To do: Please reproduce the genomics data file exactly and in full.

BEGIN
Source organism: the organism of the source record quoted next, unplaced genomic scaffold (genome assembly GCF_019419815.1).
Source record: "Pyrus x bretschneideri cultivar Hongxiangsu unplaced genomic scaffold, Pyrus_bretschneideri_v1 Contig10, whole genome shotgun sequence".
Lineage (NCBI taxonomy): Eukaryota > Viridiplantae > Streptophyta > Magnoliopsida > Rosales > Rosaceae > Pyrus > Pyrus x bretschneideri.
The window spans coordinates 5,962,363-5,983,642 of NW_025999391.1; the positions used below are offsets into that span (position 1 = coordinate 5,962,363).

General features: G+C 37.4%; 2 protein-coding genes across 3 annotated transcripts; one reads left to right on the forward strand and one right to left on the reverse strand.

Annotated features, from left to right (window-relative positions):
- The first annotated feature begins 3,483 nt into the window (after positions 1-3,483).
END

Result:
Source organism: the organism of the source record quoted next, unplaced genomic scaffold (genome assembly GCF_019419815.1).
Source record: "Pyrus x bretschneideri cultivar Hongxiangsu unplaced genomic scaffold, Pyrus_bretschneideri_v1 Contig10, whole genome shotgun sequence".
Lineage (NCBI taxonomy): Eukaryota > Viridiplantae > Streptophyta > Magnoliopsida > Rosales > Rosaceae > Pyrus > Pyrus x bretschneideri.
The window spans coordinates 5,962,363-5,983,642 of NW_025999391.1; the positions used below are offsets into that span (position 1 = coordinate 5,962,363).

General features: G+C 37.4%; 2 protein-coding genes across 3 annotated transcripts; one reads left to right on the forward strand and one right to left on the reverse strand.

Annotated features, from left to right (window-relative positions):
- The first annotated feature begins 3,483 nt into the window (after positions 1-3,483).